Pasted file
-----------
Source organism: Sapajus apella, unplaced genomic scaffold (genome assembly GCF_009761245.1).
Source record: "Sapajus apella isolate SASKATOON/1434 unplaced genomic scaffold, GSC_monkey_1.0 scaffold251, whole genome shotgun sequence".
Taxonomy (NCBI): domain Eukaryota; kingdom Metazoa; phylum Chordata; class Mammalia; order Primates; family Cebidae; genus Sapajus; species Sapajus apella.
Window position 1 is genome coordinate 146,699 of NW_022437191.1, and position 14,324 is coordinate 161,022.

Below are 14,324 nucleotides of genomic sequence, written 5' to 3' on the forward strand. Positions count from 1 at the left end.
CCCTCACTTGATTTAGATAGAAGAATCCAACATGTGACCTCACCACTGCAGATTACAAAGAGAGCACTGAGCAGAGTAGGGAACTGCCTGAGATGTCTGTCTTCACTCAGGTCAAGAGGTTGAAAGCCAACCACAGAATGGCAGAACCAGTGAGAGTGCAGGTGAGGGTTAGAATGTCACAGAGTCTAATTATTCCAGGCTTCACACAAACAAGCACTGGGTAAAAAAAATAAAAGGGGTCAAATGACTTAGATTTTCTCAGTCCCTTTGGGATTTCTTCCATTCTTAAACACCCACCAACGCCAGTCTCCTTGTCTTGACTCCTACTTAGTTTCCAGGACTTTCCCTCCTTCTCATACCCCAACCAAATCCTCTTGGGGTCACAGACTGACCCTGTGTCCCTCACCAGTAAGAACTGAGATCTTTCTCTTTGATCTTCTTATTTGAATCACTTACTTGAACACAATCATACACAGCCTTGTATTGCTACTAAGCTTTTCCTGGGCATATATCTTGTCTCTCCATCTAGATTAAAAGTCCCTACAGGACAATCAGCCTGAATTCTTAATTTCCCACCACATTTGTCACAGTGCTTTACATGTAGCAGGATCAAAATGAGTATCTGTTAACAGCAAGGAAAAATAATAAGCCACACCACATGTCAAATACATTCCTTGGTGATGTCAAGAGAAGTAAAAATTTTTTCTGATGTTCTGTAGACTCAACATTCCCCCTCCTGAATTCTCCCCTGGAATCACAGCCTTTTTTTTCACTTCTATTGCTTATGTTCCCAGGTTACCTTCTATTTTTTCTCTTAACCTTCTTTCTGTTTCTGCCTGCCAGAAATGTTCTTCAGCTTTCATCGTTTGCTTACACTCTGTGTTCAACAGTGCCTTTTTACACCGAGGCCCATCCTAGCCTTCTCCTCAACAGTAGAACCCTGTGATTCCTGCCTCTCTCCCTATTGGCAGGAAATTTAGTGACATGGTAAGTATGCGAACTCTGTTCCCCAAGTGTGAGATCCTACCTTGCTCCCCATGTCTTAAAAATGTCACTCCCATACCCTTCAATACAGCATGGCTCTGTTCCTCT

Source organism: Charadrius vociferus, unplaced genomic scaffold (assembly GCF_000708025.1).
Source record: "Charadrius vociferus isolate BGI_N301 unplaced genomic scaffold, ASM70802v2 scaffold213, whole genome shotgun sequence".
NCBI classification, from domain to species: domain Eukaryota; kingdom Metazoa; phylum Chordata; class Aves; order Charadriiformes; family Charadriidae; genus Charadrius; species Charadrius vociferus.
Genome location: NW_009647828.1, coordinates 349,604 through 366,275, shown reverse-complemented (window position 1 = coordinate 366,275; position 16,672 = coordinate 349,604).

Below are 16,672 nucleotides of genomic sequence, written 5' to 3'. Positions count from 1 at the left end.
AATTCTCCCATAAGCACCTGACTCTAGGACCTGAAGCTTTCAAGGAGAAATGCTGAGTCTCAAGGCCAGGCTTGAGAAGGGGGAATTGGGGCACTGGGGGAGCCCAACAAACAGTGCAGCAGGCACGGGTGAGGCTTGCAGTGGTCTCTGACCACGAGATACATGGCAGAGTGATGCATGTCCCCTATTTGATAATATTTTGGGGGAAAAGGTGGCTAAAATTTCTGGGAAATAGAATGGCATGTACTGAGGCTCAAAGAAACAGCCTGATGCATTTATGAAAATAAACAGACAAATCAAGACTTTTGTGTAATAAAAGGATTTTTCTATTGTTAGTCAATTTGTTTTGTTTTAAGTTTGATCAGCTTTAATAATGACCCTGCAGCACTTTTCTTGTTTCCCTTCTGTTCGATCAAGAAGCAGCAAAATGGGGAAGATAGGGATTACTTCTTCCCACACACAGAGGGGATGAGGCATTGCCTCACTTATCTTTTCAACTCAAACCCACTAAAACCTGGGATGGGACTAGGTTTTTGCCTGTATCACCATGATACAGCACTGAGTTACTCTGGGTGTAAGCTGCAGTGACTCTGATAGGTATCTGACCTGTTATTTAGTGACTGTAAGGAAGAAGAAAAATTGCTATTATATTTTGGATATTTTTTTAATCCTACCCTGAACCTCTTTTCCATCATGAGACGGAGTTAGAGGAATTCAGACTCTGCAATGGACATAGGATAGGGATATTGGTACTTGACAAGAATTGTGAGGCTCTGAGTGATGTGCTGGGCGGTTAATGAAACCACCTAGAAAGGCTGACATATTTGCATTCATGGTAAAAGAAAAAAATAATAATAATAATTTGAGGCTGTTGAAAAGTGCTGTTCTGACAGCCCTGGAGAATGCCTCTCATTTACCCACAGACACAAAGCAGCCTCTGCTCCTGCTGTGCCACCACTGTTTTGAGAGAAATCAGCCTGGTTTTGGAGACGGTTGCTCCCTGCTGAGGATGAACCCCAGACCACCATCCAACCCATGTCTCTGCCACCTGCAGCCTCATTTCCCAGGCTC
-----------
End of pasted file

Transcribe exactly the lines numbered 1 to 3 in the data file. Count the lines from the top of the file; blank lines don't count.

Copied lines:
Source organism: Sapajus apella, unplaced genomic scaffold (genome assembly GCF_009761245.1).
Source record: "Sapajus apella isolate SASKATOON/1434 unplaced genomic scaffold, GSC_monkey_1.0 scaffold251, whole genome shotgun sequence".
Taxonomy (NCBI): domain Eukaryota; kingdom Metazoa; phylum Chordata; class Mammalia; order Primates; family Cebidae; genus Sapajus; species Sapajus apella.